How the EU budgetary context is likely to shape the CAP after 2020
Processors smooth milk prices over the cycle and farmers seem to get a fair market price.
Farmers would prefer a fixed CAP budget to be spent on an income stabilisation tool rather than direct payments.
How should the EU respond to the UK’s proposals for customs co-operation after Brexit?
Re-introducing tariffs on UK-EU trade would significantly reduce trade in certain sectors including foodstuffs
The EU-Brazil WTO proposal on domestic support and public stockholding is a significant step.
Direct payments do not necessarily go to the most environmental friendly farms.
CDU/CSU manifesto for German election in September lays out some objectives for the future CAP.
Avoiding the ‘cliff edge’: Immediate trade arrangements post-Brexit need to be given higher priority in Article 50 negotiations
The EU needs to give greater priority to immediate post-Brexit trade arrangements in the Article 50 negotiations
2016 was an average year for EU-28 farm income, but individual Member States experienced very different trends
UK Conservative Party manifesto confirms course for a ‘hard’ Brexit
That 131,000 farms receive one-third of the direct payments budget cannot be justified.
Using agricultural policy to create jobs has a clear opportunity cost which must be factored into decision-making.
RISE Foundation report argues for significant changes in the way the CAP budget is spent.
The Basic Payment may encourage some farmers to adopt an easy life, but it also facilitates efficiency-improving investment
Conflicting evidence whether CAP has helped to retain jobs in agriculture
COMAGRI co-rapporteur on the Omnibus Regulation explains reasons for his amendments
Around one-third of EU farm holdings are economically vulnerable, indicating potential for significant structural change
Conclusions from March 2017 AGRIFISH Council meeting indicate support for return to aspects of the old CAP.
Some of De Castro’s proposed amendments to the Omnibus Regulation will likely prove controversial.
Brexit provides the UK with an opportunity to redesign its agricultural policy along more sensible lines.
The Commission Communication on modernising and simplifying the CAP will likely focus on limited amendments to the current CAP basic acts.
GM decision-making remains paralysed and Brexit will not help to resolve the deadlock.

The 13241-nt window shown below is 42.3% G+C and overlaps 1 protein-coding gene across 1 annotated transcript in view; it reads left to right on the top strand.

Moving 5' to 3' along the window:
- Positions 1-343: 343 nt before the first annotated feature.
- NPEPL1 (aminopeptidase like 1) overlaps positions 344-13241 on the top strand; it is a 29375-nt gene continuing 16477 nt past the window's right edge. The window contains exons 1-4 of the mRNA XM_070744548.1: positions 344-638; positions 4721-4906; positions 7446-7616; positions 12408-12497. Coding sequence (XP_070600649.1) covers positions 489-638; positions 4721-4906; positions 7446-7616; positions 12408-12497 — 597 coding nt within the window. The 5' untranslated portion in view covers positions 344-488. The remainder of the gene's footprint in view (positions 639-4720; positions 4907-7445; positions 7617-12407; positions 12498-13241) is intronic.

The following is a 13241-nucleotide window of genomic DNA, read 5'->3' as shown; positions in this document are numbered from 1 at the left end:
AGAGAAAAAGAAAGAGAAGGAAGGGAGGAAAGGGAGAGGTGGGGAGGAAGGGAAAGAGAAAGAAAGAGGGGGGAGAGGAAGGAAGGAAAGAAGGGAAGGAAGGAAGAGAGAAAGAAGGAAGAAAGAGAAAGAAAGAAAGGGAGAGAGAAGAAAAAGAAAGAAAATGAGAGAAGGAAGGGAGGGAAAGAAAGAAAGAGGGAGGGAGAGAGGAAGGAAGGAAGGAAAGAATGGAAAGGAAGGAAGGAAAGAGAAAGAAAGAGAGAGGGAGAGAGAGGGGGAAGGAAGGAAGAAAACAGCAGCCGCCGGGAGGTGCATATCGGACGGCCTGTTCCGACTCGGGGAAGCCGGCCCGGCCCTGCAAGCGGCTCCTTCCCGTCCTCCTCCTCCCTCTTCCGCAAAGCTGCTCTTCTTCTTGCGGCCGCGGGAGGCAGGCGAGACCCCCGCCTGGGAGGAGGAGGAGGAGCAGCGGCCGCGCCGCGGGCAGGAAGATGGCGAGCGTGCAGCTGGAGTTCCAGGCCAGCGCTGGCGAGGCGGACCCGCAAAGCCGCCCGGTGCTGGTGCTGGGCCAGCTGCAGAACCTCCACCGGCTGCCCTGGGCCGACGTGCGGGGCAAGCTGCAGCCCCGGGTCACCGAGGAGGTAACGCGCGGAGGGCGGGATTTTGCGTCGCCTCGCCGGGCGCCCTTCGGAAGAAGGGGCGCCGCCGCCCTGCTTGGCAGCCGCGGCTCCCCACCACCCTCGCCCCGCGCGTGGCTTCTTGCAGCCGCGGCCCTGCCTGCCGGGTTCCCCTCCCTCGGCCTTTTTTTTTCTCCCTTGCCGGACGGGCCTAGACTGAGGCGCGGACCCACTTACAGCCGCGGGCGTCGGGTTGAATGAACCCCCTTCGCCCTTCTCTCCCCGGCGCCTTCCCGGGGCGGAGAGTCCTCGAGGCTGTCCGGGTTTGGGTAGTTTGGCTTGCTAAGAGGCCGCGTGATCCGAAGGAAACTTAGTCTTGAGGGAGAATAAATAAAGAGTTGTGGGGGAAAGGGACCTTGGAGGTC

Possible outcomes for UK domestic support commitments in its WTO schedule after Brexit
Unless the UK can be persuaded to stay in the EU customs union, the value of Irish agri-food trade would suffer a swingeing cut.
Why further reform of the CAP is needed now
The clock is ticking for those Member States/regions which have yet to submit their revised Areas with Natural Constraints delineations.
COMAGRI sets out its views on how it intends to approach the Commission’s proposals on reform of the CAP basic acts.
Revisions to the CAP basic acts in the coming years will likely be incremental, with a major rethink put off to 2022 or 2023.
A proposal for a post-Brexit agricultural land management policy
How might direct payments be reformed in the next iteration of the CAP?
Bibliography of documents relating to the CAP post 2020.
The future of direct payments will be one of the topics discussed at COMAGRI hearing on CAP post 2020 next week.
Commission 2017 Work Programme includes DG AGRI paper on future policy priorities for the CAP
Commission impact assessment of proposed Effort Sharing Regulation may have deliberately down-played scope for agricultural mitigation
Impact assessment indicates no additional agricultural mitigation required to achieve EU 2030 climate targets
EU agricultural policy is increasingly shaped by external forces and objectives, and this will continue to be the case after 2020
Calculations showing the impact of Brexit on the net budget balances of the remaining Member States
Senior Commission advisor Karl Falkenberg’s views on what a sustainable CAP would look like.
Ranking direct payments by farm income shows that the 750,000 farms with the highest farm incomes receive 55% of all payments
Germany and the Netherlands will be the main losers if CAP spending is maintained after Brexit.
Evaluating the impact of the voluntary milk supply reduction programme must take into account slippage and the opportunity cost of milk not delivered.
Determining the UK’s share of the EU’s trade-distorting domestic support ceiling after Brexit will depend partly on the allocation key but also the amount to which it is applied.
Even with goodwill, we may not be able to avoid the re-imposition of tariffs on trade between the UK and the EU after Brexit
Over on the ARC2020 website, they are having a debate on the #MilkCrisis to which I was asked to contribute. Below is my contribution to that debate. “The weighted average milk price for the EU-28 in May was 26.6 c/litre, a price last seen during the last trough in the price cycle in 2009 when [...]
The British people in their referendum yesterday expressed their wish to leave the European Union. It is a decision I deeply regret. I believe it will have negative consequences for the UK in terms of economic growth and possibly constitutional stability. For the EU, it is not possible now to foresee the longer-term consequences. At [...]
The high dependence of Irish family farm income on public support must give pause for thought.
The Greenpeace leak of the consolidated text of the TTIP SPS chapter shows how unwarranted the fuss about TTIP and food safety has been.